— The Troll Garden and Selected Stories • Willa Cather

... Nature a man is bound to take heed that he preserve his independence and be not his own enemy, lest he should destroy himself; and in this taking heed lies not the subjection, but the liberty of human nature. But civil jurisprudence depends on the mere decree of the commonwealth, which is not bound to please any but itself, nor to hold anything to be good or bad, but what it judges to be such for itself. And, accordingly, it has not merely the right to avenge itself, or to lay down and interpret laws, but also to abolish the same, and to pardon any guilty person out of the fullness ...
— The Philosophy of Spinoza • Baruch de Spinoza

... do this to please my friends, and utter my award; but I give Otkell this bit of advice, never to give me ...
— The story of Burnt Njal - From the Icelandic of the Njals Saga • Anonymous

... her. Sir,' said Mr. Magnus; 'this way, if you please. Excuse us for one instant, gentlemen.' Hurrying on in this way, Mr. Peter Magnus drew Mr. Pickwick from the room. He paused at the next door in the ...
— The Pickwick Papers • Charles Dickens

... "Please you, sir, I am an Englishman; my name is Ralph Hake, of Plymouth; and I belonged till half an hour ago to a Peruvian schooner, the Saltador, which now lies inside of us; but I've taken French leave of her, and don't want to go back," answered ...
— The Three Commanders • W.H.G. Kingston

... entrance and Warrigal snarled. But this time there was no note of aggression in her snarl. Indeed, to her mate, there was a hint of appeal in the salutation, which said clearly: "Be careful! Please be careful!" He advanced with extreme caution into the den, and saw his spouse lying full at length on her side, her bushy tail curled round to form a background for the smallest of four sleek puppies, of a yellowish grey colour, whom she was nursing assiduously. Moving with the utmost delicacy ...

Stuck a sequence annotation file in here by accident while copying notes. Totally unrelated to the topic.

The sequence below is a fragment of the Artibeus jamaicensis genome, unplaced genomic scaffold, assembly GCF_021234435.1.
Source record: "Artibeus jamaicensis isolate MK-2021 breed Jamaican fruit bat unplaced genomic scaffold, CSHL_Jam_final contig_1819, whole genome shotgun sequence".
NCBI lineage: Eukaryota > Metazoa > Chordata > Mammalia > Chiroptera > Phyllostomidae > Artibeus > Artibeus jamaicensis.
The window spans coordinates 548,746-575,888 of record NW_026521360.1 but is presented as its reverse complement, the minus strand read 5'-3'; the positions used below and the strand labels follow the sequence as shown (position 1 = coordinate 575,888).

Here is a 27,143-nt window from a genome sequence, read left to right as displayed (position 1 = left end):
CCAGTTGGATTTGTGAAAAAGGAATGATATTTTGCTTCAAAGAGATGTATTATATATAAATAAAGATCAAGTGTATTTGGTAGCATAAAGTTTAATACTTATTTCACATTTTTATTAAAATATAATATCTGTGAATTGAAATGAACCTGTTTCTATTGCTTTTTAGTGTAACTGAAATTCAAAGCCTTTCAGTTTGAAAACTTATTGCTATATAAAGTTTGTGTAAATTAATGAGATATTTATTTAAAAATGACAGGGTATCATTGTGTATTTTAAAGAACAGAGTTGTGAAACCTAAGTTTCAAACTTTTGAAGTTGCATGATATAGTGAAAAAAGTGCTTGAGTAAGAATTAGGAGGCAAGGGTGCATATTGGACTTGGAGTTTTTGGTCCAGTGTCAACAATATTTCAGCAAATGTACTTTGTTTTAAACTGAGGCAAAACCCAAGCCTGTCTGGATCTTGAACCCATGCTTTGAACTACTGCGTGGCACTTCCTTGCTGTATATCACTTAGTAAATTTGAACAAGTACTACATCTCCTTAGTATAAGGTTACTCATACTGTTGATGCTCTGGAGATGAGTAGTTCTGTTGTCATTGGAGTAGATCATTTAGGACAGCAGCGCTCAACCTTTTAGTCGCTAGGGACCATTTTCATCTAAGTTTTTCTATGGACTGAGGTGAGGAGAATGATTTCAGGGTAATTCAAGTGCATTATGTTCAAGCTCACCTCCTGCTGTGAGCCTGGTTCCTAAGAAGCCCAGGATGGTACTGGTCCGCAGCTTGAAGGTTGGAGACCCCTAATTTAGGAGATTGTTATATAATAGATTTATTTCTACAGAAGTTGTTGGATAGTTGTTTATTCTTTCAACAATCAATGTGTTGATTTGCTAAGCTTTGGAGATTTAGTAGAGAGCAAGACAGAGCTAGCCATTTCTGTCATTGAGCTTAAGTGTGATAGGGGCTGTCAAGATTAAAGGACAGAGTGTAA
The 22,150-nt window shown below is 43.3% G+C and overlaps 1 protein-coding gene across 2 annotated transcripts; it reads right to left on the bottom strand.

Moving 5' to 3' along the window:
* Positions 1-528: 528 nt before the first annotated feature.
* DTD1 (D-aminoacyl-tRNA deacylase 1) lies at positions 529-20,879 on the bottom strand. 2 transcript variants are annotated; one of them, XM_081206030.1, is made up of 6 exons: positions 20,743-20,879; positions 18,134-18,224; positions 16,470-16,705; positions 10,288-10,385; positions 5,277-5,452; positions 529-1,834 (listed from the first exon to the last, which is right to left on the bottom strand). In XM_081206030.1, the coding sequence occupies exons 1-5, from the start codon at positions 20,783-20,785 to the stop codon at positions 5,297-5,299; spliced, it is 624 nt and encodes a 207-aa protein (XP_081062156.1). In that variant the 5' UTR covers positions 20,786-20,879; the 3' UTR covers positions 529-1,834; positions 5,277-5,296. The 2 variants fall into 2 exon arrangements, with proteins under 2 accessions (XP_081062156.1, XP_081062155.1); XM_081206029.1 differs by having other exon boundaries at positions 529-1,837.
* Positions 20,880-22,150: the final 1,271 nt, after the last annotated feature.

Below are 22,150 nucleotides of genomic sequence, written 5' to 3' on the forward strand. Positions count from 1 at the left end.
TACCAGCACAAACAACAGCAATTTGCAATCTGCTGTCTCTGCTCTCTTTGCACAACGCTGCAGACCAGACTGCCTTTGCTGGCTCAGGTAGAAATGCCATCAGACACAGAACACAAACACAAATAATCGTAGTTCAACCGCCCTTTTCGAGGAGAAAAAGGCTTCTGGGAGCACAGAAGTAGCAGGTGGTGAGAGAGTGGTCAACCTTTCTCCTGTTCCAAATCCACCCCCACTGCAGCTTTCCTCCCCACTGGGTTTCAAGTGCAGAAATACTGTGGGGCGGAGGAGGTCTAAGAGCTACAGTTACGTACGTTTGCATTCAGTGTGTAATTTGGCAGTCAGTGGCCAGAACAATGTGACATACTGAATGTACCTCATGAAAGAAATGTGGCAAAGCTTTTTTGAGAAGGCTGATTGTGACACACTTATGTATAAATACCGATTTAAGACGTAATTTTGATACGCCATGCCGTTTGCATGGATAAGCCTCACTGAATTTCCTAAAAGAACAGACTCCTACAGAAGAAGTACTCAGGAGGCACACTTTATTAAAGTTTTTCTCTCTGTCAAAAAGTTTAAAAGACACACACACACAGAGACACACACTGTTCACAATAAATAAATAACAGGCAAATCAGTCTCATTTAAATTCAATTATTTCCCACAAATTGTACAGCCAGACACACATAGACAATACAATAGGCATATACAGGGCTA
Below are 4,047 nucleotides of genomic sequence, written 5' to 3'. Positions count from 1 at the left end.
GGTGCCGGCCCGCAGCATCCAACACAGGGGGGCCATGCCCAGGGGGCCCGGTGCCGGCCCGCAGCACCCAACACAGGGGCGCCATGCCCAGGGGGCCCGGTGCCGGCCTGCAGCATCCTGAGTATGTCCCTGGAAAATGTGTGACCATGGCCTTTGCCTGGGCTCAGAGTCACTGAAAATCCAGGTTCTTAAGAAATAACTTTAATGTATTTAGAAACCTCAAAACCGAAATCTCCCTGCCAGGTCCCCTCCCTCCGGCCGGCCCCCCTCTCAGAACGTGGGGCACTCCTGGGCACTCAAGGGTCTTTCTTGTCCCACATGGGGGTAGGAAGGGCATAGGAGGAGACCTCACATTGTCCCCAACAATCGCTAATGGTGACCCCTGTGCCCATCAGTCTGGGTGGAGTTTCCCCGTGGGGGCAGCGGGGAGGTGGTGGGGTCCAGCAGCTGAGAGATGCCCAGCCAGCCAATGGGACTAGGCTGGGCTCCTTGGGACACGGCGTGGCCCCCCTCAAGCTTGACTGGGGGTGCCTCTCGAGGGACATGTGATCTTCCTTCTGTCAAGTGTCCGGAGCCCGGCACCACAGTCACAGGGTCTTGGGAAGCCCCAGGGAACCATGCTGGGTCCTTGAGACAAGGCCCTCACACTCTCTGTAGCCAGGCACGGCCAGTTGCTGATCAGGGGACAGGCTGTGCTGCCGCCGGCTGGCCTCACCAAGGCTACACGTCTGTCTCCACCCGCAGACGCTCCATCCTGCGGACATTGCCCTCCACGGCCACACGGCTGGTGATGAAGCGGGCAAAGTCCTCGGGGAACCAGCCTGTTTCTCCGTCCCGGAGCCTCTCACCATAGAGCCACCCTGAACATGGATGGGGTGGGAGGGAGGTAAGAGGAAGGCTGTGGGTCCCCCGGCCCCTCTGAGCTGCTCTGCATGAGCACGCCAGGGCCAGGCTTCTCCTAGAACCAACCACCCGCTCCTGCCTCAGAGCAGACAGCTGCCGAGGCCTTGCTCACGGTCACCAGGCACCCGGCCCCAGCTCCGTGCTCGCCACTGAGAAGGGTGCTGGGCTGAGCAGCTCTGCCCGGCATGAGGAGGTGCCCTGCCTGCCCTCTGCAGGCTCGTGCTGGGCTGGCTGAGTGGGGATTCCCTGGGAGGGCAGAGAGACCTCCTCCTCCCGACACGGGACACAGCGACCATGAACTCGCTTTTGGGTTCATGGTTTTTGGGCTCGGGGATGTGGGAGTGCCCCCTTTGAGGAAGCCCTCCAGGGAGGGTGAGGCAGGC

— Finn The Wolfhound • A. J. Dawson

... cries) I tamely will resign, O Peleus' son! the mare so justly mine. What if the gods, the skilful to confound, Have thrown the horse and horseman to the ground? Perhaps he sought not heaven by sacrifice, And vows omitted forfeited the prize. If yet (distinction to thy friend to show, And please a soul desirous to bestow) Some gift must grace Eumelus, view thy store Of beauteous handmaids, steeds, and shining ore; An ample present let him thence receive, And Greece shall praise thy generous thirst to give. But this my prize I never shall forego; This, who but touches, ...
— The Iliad of Homer • Homer



Words linked to "Please" :   pleasure, go-as-you-please, hard-to-please, hard to please, like, pleaser, displease, enthral, pleasing, ravish, enchant, pleasant, wish